What is Vision?
The word “vision” can be used in several different ways. We most often think of it as being able to see. However, it can also mean to have a perspective about the future based on wisdom. For example, most of the companies I worked for had a “vision statement.” This was the focus point for every major decision. Sometimes we also use vision to mean something that is seen. For example, in the Old Testament Joseph had a vision about his future. That is, he saw what was going to happen.
When ever I see the Five-Minute Friday word prompt, I think about idioms in the English language. These idioms tell things like the following: Something is valuable if it is the “apple of one’s eye.” To have a “bird’s eye view” is to see something where the pieces fit together in a way that you cannot see at the street level.
There are funny idioms that physically don’t sound like fun. To catch someone’s eye literally would be gross. To keep one’s eyes peeled or to have one’s eye on the ball would be equally disgusting and painful. Very few people want anything to be crying their eyes out.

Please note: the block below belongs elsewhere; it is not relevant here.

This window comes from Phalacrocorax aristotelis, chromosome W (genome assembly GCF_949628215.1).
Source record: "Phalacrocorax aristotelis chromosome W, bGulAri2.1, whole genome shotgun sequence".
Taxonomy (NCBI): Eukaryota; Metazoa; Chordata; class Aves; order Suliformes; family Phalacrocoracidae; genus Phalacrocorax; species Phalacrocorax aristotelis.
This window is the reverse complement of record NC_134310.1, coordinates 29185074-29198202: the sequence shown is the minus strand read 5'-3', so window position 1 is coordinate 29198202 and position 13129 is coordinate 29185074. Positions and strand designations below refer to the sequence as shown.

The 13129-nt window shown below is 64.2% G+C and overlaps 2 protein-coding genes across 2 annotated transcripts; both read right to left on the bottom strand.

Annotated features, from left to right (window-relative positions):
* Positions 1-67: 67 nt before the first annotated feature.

The Lack of Vision Disaster
Perhaps the worst lack of vision has to do with things regarding faith. “There is no fear of God before their eyes” (Romans 3:18) is one such verse. Another is from King Solomon in Proverbs regarding thinking that means we know better than God does about anything pertaining to life. He said in Proverbs 3:7 “Be not wise in your own eyes; fear the Lord and turn away from evil.”
How to Identify a Follower of Jesus
This month I am spending more time in Solomon’s book with the title Ecclesiastes. It seems to be a real depressing book. But the book concludes, after analysis of many things “under the sun” that are just a “vapor”, with an interesting declaration that is “the end of the matter” in Eccl. 12:13:
“The end of the matter; all has been heard. Fear God and keep his commandments, for this is the whole duty of man. For God will bring every deed into judgment, with every secret thing, whether good or evil.” One commentator sheds some light on the meaning of “whole duty of man” that I found helpful. Benjamin Shaw (Ecclesiastes: Life in a Fallen World) says:
“The fear of God leads to the keeping of his commandments. ‘For this is the whole duty of man’ is how the KJV and other versions translate it. But that’s not really the sense. It is ‘for this is the all of man.’ The idea is that this is what makes man whole.” p.155
Christians, therefore, believe what God has said. They trust his vision over their own. When they obey God’s commandments, which mirror his character and Personhood, they are then imaging God. Back in Genesis God says we were created in his image. That is the vision we need to have. And that vision has to start with light. Jesus said he was that Light of the World.
Five Minute Friday
This post is part of the weekly Five-Minute Friday link-up.
All scripture passages are from the English Standard Version except as otherwise noted.